Peter Michaelis

Electric dreams: when will every car be battery powered?

Peter Michaelis

This article was first published by Alliance Trust Investments on 29 September 2016.

Peter Michaelis, Investment Manager at ATI, investigates how the obstacles currently facing the electric car industry may soon be overcome, presenting a promising investment opportunity.

The concept of the electric car has been around for over a century but the question still remains as to when we should expect the Battery Electric Vehicle (BEV) to replace the Internal Combustion Engine (ICE). As technology improves and issues like climate change and global warming dominate the headlines, this question has become increasingly important for investors. Until now, the three factors limiting progress of the BEV have been cost, range (distance per journey), and battery performance/manufacturing. New research has suggested that these obstacles could be overcome sooner than we think, leading us to revisit the electric car industry as a potential investment area in the near future.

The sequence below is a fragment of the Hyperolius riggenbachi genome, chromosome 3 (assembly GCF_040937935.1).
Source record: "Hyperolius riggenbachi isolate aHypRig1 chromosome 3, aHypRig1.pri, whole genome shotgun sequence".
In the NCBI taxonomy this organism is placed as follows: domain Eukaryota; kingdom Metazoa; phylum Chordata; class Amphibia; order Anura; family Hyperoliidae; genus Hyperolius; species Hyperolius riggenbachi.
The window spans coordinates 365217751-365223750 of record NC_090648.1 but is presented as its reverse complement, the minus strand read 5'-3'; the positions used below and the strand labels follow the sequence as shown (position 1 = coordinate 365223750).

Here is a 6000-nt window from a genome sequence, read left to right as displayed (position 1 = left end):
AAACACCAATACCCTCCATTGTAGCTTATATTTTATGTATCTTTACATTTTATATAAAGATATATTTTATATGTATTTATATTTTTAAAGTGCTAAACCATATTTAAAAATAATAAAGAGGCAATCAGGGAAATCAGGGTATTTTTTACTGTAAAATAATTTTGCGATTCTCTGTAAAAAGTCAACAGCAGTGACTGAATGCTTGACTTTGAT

Cost of electric motoring

When considering buying a new car most people are concerned primarily by the price tag. However, while the initial purchase price is important, the Total Cost of Ownership (TCO) is also significant in determining the value of the vehicle. For example, a car that is sold for £15,000 may be far more expensive to run than a car sold at £20,000 when factors such as fuel efficiency, transmission and engine wear and tear are taken into consideration. At present, the cost of running an electric car cannot compete with a traditional vehicle due in large part to the much lower price of oil. Interestingly, in 2012 the total cost of a Nissan Leaf - a standard electric vehicle model - was 15% lower than an equivalent gasoline vehicle as the price of oil was over $125 a barrel. Since then the price of oil has sunk to below $50 a barrel, reversing this dynamic.